Reserve 3 cups of the chocolate batter. Spread remaining batter into a 13 x 9-inch pan that has been lined with overhanging foil and greased well. Pour cream cheese batter over and smooth well. Drop remaining chocolate batter over cream cheese layer and swirl with a knife to marble.

Bake in oven preheated to 350-degrees for 40 - 45 minutes or until a cake tester comes out clean. Do not overbake.

When cool, remove from pan and cut into squares. These are good alone, but you can gild the lily and top them with vanilla ice cream and drizzle with warm caramel (or chocolate) sauce.

Yield: 12 - 18 brownies, depending upon how generous you are when you cut them!

Friday, October 2, 2009

Brown Sugar Shortbread

Oops. I totally forgot that I promised to post this recipe. What kind of irresponsible blogger am I, anyway?

But if I do say so myself, these are worth the wait. Of course, I can't claim the recipe as my own; it comes from that brilliant local restaurateur Annie Quatrano (Bacchanalia, Star Provisions, Float-a-Way Cafe, Quinones and Abbatoir).

When I worked at Star, I made these several times a week. The best part about the recipe is that you have to trim the edges (more about that later). Translated, that meant lots of great brown sugar shortbread shards for us to shove down our throats. At 7 a.m, when baking was in full force, it made a great breakfast with a cup of coffee!

The first time I tried these, that old man I live with and I were on one of our marathon walks (see previous blog entry). Three-quarters of the way into the walk, we found ourselves at Star Provisions. (It's a wonder they let us in, sweaty and smelly as we were). A quick perusal of the bakery case and we both fixated on the very same thing: brown sugar shortbread fingers!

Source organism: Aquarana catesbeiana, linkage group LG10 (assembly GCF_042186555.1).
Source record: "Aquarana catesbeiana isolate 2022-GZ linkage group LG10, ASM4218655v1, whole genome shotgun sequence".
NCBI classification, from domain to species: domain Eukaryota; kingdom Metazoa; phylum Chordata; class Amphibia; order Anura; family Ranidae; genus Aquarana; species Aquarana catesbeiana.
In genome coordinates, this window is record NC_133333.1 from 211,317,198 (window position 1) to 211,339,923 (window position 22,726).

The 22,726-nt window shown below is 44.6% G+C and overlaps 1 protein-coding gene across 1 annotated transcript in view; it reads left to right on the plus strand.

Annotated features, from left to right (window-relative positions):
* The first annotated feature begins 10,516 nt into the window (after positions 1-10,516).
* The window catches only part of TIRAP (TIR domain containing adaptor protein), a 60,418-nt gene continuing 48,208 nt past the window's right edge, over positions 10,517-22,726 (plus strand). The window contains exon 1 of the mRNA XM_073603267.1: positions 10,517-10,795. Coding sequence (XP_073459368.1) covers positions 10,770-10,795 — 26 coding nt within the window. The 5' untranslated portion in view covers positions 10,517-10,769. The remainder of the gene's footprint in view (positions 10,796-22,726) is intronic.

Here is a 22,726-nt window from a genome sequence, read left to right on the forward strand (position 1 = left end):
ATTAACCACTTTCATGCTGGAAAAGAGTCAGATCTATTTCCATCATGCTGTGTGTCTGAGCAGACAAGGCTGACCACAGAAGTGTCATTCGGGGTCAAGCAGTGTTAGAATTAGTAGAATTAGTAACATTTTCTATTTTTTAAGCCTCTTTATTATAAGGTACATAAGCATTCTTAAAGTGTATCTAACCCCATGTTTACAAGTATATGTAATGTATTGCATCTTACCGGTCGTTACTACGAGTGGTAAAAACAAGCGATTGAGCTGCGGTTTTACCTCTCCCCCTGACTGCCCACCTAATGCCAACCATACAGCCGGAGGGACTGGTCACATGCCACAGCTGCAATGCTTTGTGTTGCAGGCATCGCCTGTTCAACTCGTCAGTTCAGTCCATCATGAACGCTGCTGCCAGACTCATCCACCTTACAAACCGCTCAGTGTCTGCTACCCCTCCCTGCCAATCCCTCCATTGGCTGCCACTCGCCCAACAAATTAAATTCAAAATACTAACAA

So we split one. Duh! How dumb was that? So we split another one. And then another. Nirvana! And of course the calories didn't count because we split them (and we were walking 18 miles, right?)

Whatever. All I can say is that you should make these tomorrow. You probably have all the ingredients on hand. Actually, screw that. You should make these tonight! Here's the recipe:

Brown Sugar Shortbread

2 cups unsalted butter, softened
1 1/3 cups dark brown sugar, packed
1/2 teaspoon vanilla extract
4 cups unbleached all-purpose flour
1/2 teaspoon salt

Preheat oven to 325-degrees. In an electric mixer, beat butter until fluffy. Add brown sugar and vanilla and mix well, scraping down sides of the bowl and beaters as needed. Gently mix in flour and salt. Scrape down sides and bottom of the bowl and beaters to incorporate ingredients. Do not overmix. The dough will be a little dry and flaky.

Roll dough between parchment paper or plastic wrap to 1/2-inch thickness. Bake on a parchment or Silpat-lined baking sheet for 20 minutes. Cool completely.

While still on cookie sheet, trim the edges (you then get to eat them - oh yeah!) and cut into bars about 1 1/2 by 2 1/2 inches and separate from one another on the baking sheet. You may need to use 2 baking sheets. Bake bars for another 20 minutes, or until golden.

When cool, roll cookies in a bowl of granulated white sugar to coat.

Yield: 4 dozen bars

A couple of things:
Shortbread spreads when it bakes, so if you cut the raw dough into fingers (or bars), it will spread and lose its shape. Prebaking first, then cutting as desired will maintain the shape.

Do you like my Italian pottery? (That would be the ornate, overly painted plate in the picture. Yeah, and it has roosters on it, too). Henry hates the stuff. He refuses to eat anything on it (even brown sugar shortbread). I, however, love it!!! I decided a long time ago that I was a gay man in my previous life. Guess this proves it!